Advertising and Web Hosting on Woodwind.Org!

Klarinet Archive - Posting 001468.txt from 1998/04

From: Roger Garrett <>
Subj: [klarinet] Re: The Clarinet - Artlicle on a Second Clarinet Audition (Excerpt)
Date: Sun, 26 Apr 1998 09:37:24 -0400

It is interesting that the sometimes volatile discussion regarding the
second clarinet position for the National Symphony Orchestra is
parralleled by an artilce in the latest edition of The Clarinet entitled,
"The 1997 Baltimore Symphony Orchestra Second Clarinet Audition - A
learning Experience! by Edward Palanker. I thought I would excerpt a
brief passage from it here for those of you who have not overdosed on the
discussion! The section I have excerpted is only with regard to the
process used prior to the audition and during the audition. The complete
article is several pages long and is a very helpful example of how many
auditions are run.....especially for those orchestras that are full time
but do not have the huge budgets that the top five orchestras have. Here
is the excerpt:

>From The Clarinet, Volume 25, Number 2 February-March 1998. Page70.

"We have our audition procedure spelled out in our contract, and we try to
follow it to the letter. We have an audition committee made up of nine
members of the orchestra, of which at least four must be principals. Our
committee was made up of the principal clarinet, oboe, bassoon and
trumpet, second flute, bassoon and oboe, assistant first clarinet and
bass clarinet (our principal flutist was unable to attend). We also have
the Union Steward present to assure that all union and contract
regulations are observed. Any questions regarding procedure are referred
to him, and he is in charge of counting the ballots."

"We have three rounds - the preliminaries, semifinals and finals. The
conductor is present at all but the preliminary round. He only voted in
the finals and had to have at least one other vote to have his choice win.
The first two rounds were behind a screen. In the finals the three
finalists performed by themselves and then with the principal clarinetist.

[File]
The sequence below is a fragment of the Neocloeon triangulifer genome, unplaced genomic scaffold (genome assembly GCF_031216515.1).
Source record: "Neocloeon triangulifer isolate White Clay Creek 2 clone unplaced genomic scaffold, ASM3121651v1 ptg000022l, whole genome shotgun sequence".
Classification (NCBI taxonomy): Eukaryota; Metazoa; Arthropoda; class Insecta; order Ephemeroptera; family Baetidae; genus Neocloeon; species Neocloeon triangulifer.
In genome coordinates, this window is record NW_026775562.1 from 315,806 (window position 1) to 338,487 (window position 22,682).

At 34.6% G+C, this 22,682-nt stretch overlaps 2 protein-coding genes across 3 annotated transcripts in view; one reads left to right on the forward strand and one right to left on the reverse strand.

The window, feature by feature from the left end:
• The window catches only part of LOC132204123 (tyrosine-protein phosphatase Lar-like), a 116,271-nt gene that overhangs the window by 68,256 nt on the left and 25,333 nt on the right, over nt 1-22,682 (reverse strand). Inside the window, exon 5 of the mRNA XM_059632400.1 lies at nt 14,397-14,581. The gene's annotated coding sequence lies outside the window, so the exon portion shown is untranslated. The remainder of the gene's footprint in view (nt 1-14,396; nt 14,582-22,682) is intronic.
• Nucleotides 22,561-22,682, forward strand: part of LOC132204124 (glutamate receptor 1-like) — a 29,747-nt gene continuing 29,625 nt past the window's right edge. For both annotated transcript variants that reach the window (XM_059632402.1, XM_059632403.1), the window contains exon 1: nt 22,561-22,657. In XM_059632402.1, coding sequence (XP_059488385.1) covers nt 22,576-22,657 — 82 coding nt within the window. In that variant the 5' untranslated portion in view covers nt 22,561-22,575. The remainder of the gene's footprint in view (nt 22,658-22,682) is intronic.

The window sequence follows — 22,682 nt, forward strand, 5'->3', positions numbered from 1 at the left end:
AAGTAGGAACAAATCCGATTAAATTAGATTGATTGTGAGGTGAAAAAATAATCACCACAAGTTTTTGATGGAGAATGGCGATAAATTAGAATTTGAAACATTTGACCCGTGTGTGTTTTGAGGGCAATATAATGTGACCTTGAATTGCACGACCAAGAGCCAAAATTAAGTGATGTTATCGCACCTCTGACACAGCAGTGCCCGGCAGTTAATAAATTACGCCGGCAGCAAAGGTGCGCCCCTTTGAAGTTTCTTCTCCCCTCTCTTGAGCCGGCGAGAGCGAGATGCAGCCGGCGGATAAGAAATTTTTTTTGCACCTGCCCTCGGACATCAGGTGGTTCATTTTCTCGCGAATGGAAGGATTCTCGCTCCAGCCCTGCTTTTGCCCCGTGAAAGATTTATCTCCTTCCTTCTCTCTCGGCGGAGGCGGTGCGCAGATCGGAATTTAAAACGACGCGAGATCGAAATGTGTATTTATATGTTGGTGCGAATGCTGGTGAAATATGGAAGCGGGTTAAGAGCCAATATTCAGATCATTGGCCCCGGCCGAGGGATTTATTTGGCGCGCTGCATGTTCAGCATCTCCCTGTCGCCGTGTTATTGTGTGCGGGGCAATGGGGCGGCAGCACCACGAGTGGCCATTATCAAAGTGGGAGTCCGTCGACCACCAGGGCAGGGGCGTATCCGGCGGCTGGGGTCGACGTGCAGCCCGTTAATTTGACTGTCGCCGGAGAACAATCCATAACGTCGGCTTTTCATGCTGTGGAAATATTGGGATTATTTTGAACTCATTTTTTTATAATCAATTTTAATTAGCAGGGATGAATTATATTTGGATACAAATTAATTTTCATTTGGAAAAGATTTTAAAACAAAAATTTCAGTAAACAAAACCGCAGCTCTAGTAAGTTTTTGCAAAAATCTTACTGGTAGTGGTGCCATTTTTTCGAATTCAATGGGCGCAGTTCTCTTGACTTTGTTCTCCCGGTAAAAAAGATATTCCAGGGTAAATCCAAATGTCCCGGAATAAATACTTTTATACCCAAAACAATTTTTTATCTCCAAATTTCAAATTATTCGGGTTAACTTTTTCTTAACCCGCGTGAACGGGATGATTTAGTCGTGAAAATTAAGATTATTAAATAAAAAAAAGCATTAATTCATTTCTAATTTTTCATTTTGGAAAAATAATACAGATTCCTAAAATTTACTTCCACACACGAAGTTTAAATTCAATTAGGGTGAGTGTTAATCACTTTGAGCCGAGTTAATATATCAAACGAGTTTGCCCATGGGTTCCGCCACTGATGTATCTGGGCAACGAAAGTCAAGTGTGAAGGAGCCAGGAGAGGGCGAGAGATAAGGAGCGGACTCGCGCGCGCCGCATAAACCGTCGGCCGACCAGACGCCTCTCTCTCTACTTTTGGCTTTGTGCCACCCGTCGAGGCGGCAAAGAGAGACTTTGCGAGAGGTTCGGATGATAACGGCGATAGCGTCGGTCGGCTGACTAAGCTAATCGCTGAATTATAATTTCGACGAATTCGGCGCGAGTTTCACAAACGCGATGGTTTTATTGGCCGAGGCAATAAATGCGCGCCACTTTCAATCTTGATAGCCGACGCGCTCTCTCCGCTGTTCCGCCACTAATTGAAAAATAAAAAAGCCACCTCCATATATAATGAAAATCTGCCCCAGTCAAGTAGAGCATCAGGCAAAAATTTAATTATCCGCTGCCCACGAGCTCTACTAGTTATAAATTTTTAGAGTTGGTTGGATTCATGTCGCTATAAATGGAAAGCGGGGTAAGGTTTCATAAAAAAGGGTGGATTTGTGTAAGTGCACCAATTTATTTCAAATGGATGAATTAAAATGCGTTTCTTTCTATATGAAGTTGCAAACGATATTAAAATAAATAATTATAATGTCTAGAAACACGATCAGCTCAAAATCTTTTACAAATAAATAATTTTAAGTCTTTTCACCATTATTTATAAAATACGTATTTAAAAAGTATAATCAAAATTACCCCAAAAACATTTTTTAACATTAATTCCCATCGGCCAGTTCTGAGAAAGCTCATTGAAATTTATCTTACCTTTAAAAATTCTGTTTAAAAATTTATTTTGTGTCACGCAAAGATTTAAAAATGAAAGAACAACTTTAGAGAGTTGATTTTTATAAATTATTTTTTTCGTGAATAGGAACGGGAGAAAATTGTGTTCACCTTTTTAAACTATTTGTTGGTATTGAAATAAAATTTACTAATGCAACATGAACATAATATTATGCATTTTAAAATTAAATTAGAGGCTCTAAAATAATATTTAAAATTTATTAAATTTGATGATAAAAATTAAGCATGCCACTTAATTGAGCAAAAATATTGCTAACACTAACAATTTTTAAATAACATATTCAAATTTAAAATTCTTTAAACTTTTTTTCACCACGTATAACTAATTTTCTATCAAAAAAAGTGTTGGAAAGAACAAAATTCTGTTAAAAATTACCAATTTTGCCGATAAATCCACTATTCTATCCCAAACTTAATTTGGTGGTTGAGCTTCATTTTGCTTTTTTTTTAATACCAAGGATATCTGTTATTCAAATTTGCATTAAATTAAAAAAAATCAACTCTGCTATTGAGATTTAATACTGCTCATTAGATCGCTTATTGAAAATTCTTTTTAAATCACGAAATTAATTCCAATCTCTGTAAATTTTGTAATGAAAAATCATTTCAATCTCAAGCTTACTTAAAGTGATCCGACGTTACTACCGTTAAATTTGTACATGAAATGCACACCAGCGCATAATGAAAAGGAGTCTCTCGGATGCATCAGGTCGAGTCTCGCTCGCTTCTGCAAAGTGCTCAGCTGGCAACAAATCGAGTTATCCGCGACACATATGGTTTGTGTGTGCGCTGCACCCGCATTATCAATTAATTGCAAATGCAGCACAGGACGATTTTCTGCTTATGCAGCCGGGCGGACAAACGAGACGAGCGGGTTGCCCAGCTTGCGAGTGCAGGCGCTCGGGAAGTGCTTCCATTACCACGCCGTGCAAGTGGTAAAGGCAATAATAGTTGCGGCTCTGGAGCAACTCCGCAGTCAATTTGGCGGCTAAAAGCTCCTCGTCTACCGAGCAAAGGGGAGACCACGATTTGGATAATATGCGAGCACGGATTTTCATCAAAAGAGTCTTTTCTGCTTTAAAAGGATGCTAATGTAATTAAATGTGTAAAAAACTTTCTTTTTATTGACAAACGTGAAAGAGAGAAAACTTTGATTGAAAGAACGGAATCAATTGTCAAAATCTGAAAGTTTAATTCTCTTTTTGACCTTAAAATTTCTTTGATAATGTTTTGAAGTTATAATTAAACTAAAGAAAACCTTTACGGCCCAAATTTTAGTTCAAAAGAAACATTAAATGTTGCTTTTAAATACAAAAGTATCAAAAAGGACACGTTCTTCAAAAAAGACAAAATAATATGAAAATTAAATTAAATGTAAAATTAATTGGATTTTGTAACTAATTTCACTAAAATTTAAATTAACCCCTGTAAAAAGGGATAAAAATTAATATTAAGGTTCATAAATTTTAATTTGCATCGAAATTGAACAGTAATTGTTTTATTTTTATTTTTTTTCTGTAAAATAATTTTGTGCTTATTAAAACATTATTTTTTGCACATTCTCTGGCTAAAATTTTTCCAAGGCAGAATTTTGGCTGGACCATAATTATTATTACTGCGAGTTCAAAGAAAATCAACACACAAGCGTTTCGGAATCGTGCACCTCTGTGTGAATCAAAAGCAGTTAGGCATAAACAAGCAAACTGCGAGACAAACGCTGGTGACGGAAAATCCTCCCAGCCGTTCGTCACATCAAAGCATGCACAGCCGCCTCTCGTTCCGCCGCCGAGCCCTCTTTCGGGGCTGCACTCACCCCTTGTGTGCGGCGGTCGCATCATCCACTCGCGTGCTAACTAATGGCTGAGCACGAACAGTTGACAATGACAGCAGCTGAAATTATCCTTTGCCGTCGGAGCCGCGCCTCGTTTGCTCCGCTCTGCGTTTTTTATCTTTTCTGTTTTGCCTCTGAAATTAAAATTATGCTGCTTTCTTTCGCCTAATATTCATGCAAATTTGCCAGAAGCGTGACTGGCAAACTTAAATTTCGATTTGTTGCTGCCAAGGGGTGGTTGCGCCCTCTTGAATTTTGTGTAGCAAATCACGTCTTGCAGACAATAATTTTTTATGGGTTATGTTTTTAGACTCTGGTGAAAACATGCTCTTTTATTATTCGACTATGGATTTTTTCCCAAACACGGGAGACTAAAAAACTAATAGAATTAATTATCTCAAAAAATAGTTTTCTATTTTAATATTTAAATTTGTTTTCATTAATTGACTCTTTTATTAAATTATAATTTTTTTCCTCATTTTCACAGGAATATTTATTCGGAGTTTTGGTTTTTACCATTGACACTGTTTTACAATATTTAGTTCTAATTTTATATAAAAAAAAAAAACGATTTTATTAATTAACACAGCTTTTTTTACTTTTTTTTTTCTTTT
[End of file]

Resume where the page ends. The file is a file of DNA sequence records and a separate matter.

Two of them were invited to play for a week with the orchestra, at the
orchestra's expense, including being paid that week's salary. The person
offered the job received a unanimous vote and was the only person to
receive all nine votes in any of the rounds; he received nine votes in all
the rounds. The runner-up was so close that we decided we would offer him
the position if, for any reason, our first choice turned it down."

"The committee met prior to the audition to determine how we would choose
those to invite to the audition. One choice was to use tapes, which we
rejected because of the different equipment that everyone uses to record
on, and we felt that a tape does not really prove what a person can and
cannot do. Another was to invite everyone and break up into three
separate groups and hear everyone in separate rooms. That was rejected as
being totally unfair and unreasonable. I took part in an audition like
that in Atlanta once. One group played on stage, another played in the
theater complex, not the concert hall, and one group played in a large
room. Only one comittee was sending people on to the semifinals. They
seemed to have different standards. Because we only had two days
available to do the audition, we decided that we would invite 75
applicants based upon their resumes. We would rather hear everyone who
was invited play for about eight minutes than have double the numbers
playing for only four minutes each. In many cases, people who might not
have made the semifinals were moved on because they "settled down after
the first few excerpts." People needed the time to get accustomed to the
concert hall, make adjustments to their playing and settle their nerves.
We ended up with 80 applicants, chosen from about 215 applications. I
sure that we probably rejected some very fine players, but felt it was the
best way."

For those of you who are interested in reading the rest of the report, it
includes discussion on how long the players were allowed to play, if all
excerpts were heard, which excerpts were heard, what order of music was
heard (including solo rep.), a discussion regarding consistant problems
with the auditions they heard, and a complete list of repertoire asked
for. The Clarinet back issues can be recieved by contacting James
Gillespie, editor and publisher of the professional quarterly. The
electronic edition of The Clarinet for the issue I have cited above should
be arriving or have already arrived in your electronic mailbox from Stan
Geidel, and it contains information for how to order back issues of the

Roger Garrett

For additional commands, e-mail:
For other problems, e-mail:

     Copyright © Woodwind.Org, Inc. All Rights Reserved    Privacy Policy    Contact